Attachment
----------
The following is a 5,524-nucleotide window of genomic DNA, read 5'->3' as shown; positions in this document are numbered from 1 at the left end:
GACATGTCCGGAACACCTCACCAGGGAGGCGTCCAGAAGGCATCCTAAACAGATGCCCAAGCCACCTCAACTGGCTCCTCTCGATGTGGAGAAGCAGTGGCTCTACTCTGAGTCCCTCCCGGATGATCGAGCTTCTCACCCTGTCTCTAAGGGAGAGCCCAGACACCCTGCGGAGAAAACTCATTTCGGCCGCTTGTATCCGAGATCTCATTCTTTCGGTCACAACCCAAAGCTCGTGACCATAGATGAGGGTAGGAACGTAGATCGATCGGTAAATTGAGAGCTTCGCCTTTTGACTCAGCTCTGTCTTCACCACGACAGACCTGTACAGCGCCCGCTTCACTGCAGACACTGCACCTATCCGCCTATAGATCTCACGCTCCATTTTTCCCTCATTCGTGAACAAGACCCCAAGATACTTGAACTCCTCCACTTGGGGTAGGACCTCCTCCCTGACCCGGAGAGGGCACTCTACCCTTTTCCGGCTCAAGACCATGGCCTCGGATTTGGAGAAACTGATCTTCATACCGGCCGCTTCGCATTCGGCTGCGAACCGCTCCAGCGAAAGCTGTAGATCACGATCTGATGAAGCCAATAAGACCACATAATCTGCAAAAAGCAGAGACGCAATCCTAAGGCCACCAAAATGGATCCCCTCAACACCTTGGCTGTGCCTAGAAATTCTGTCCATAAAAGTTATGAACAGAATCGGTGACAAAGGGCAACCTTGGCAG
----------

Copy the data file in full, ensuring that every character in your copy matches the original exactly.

The following is a 5,524-nucleotide window of genomic DNA, read 5'->3' as shown; positions in this document are numbered from 1 at the left end:
GACATGTCCGGAACACCTCACCAGGGAGGCGTCCAGAAGGCATCCTAAACAGATGCCCAAGCCACCTCAACTGGCTCCTCTCGATGTGGAGAAGCAGTGGCTCTACTCTGAGTCCCTCCCGGATGATCGAGCTTCTCACCCTGTCTCTAAGGGAGAGCCCAGACACCCTGCGGAGAAAACTCATTTCGGCCGCTTGTATCCGAGATCTCATTCTTTCGGTCACAACCCAAAGCTCGTGACCATAGATGAGGGTAGGAACGTAGATCGATCGGTAAATTGAGAGCTTCGCCTTTTGACTCAGCTCTGTCTTCACCACGACAGACCTGTACAGCGCCCGCTTCACTGCAGACACTGCACCTATCCGCCTATAGATCTCACGCTCCATTTTTCCCTCATTCGTGAACAAGACCCCAAGATACTTGAACTCCTCCACTTGGGGTAGGACCTCCTCCCTGACCCGGAGAGGGCACTCTACCCTTTTCCGGCTCAAGACCATGGCCTCGGATTTGGAGAAACTGATCTTCATACCGGCCGCTTCGCATTCGGCTGCGAACCGCTCCAGCGAAAGCTGTAGATCACGATCTGATGAAGCCAATAAGACCACATAATCTGCAAAAAGCAGAGACGCAATCCTAAGGCCACCAAAATGGATCCCCTCAACACCTTGGCTGTGCCTAGAAATTCTGTCCATAAAAGTTATGAACAGAATCGGTGACAAAGGGCAACCTTGGCAG